A work in motion, To Breathe reacts to the natural environment, harnessing the way light changes over time, in accordance with the weather and as the sun moves across the sky. When rays of light pass through it, the diffraction film creates ephemeral rainbow spectrums that shift and change as people move around the space. The artist invites viewers to observe and experience these unique, iridescent landscapes of colour, brought about by the principles of ‘non-doing’ and ‘non-making’ that are central to her work.

Initiated in 2006 for the Palacio de Cristal in Madrid, Kimsooja’s To Breathe series has taken different forms over the years in various venues, including Centre Pompidou-Metz (2015-16) and Leeum Museum of Art, Seoul (2021).

Photos Jaeho Chong. Courtesy Kimsooja Studio

To Breathe - © Galerie des Galeries
To Breathe - © Galerie des Galeries
To Breathe - © Galerie des Galeries
To Breathe - © Galerie des Galeries

'To breathe'

In the interstitial dome space, the sound of the artist breathing permeates the air, along with the light transformed by her artwork titled The Weaving Factory (2004/2013).

Initially slow and barely perceptible, her inhalation and exhalation will gradually accelerate to become increasingly present – until the vitality of breathing intermingles with the sensory experience of colour. Surrounded by the rhythmic sound of breathing and the shifting chromatic landscape, the visitor is offered a unique opportunity for meditation and contemplation. By making two essential elements of life – air and light – visible and tangible, the artist suffuses the store with creative energy and invites each visitor to actively experience it for themselves.

'To breathe' echoes a particular aspect of Galeries Lafayette’s history. Back in the early 20th century, when the air was thought to be cleaner at altitude than in the streets, Parisians flocked to the department store to take advantage of the panoramic view. Standing on the rooftop terrace, they would look out over the city and breathe in the fresh air, enjoying a unique experience in the French capital.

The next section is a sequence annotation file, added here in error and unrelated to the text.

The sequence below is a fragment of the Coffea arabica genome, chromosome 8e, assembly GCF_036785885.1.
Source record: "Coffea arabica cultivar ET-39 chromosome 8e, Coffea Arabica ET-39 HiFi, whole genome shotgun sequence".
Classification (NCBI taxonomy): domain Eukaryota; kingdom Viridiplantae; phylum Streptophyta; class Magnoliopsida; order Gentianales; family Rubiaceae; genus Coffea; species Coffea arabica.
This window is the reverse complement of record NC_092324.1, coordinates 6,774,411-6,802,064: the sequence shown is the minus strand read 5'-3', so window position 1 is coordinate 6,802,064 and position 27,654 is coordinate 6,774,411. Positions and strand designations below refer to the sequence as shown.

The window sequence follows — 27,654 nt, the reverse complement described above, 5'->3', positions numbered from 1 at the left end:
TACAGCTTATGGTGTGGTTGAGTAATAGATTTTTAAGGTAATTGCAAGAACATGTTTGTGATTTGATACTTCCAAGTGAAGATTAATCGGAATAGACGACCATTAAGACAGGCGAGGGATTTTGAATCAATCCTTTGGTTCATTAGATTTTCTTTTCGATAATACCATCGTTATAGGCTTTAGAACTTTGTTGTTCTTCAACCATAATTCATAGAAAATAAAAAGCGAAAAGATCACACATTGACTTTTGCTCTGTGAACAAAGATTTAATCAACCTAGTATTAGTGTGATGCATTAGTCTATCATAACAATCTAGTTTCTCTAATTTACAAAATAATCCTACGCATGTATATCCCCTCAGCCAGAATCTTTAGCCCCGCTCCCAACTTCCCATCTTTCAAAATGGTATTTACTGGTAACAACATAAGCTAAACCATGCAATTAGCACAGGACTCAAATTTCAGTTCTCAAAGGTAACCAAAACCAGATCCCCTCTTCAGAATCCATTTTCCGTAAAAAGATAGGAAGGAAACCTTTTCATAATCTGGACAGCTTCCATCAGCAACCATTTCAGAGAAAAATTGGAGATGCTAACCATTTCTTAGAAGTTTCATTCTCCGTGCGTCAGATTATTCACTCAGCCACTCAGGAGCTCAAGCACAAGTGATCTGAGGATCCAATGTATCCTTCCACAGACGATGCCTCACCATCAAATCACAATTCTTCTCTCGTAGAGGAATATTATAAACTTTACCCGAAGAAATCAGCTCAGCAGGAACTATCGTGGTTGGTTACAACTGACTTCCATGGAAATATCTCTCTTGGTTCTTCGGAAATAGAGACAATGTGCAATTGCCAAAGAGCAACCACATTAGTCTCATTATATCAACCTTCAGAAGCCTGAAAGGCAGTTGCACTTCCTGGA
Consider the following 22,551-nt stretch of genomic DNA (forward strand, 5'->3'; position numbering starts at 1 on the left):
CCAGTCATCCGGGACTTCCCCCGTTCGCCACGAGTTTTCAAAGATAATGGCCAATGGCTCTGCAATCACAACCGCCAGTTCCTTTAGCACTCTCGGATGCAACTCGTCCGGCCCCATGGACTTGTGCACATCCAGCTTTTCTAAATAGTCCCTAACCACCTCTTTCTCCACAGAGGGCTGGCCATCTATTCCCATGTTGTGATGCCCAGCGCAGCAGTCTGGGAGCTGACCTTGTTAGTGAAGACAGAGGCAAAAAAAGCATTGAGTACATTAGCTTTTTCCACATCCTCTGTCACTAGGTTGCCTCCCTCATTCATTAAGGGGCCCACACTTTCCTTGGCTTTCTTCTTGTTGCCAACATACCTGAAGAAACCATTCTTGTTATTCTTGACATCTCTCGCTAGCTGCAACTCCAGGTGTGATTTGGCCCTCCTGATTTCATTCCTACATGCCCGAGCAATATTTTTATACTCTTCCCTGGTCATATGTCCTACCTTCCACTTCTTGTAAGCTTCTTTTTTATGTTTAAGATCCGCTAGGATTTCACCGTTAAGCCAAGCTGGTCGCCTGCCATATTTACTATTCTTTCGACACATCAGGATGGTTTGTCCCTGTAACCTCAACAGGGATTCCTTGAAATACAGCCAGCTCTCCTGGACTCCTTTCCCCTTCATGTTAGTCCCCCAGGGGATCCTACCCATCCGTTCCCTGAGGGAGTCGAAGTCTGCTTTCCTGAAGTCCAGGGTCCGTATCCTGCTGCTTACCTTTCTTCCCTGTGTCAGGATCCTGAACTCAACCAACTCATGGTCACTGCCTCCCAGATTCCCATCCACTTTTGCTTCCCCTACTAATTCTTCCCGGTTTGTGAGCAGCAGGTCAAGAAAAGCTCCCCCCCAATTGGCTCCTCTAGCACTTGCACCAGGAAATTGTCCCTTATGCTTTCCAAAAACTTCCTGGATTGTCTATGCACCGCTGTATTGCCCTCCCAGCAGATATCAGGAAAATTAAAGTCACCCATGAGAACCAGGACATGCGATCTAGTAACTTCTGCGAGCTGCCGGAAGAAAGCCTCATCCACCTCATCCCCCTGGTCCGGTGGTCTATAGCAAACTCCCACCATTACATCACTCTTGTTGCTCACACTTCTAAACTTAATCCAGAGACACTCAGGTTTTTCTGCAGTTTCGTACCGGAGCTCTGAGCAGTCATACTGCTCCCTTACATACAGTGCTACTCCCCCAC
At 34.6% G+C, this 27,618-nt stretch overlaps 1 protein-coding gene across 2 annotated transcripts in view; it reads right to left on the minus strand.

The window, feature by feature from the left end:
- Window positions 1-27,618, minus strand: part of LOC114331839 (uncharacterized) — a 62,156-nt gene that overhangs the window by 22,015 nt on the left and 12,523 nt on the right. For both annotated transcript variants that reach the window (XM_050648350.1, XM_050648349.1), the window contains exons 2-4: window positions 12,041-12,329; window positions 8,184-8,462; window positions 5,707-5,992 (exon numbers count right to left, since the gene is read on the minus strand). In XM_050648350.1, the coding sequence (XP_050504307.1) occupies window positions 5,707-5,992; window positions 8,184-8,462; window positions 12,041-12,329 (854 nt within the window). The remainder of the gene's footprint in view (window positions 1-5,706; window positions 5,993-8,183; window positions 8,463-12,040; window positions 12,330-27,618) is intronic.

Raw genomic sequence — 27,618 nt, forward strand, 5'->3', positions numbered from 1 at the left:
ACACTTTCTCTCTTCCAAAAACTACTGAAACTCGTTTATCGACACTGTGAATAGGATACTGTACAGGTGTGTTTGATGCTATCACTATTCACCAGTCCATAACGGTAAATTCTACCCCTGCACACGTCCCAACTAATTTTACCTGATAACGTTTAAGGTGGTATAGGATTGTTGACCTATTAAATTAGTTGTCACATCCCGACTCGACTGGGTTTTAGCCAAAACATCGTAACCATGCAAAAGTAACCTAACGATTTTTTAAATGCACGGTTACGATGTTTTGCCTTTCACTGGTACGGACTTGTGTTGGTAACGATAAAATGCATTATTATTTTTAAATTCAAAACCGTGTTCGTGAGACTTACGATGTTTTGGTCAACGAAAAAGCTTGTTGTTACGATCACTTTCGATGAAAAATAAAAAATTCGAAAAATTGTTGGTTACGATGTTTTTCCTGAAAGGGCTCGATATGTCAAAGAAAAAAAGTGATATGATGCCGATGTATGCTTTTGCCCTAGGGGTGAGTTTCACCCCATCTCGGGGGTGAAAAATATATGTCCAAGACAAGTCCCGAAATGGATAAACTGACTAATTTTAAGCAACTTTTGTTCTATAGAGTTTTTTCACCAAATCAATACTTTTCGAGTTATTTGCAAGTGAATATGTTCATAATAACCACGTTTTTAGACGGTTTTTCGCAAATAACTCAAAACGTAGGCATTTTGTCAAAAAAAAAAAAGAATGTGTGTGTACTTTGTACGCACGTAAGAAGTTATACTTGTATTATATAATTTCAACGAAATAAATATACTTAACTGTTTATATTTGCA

Interview with Kimsooja

Could you tell us more about the invitation made by Galeries Lafayette: what attracted you to this project?

When I saw the dome for the first time from the interior of Galerie Lafayette, I was stunned by the magnificent and glaring beauty of it. It was perhaps one of the most beautiful domes I’ve ever seen as a glass structure. As an artist, I was intrigued by its perfection, and at the same time, I knew it would not be an easy task to add anything extra to it. However, the more I was contemplating on the condition of the dome with the magasin underneath, I realized that both elements could not go together, especially the visual and sonic noise that come from the store and many visitors on the ground level. That is why I was inspired to activate this unique spatial condition to the public for the first time when you opened to discuss the terrasse space between the two domes.

The installation To Breathe at Galeries Lafayette is the first of its kind in Paris. Could you tell us about your unique relationship with this city?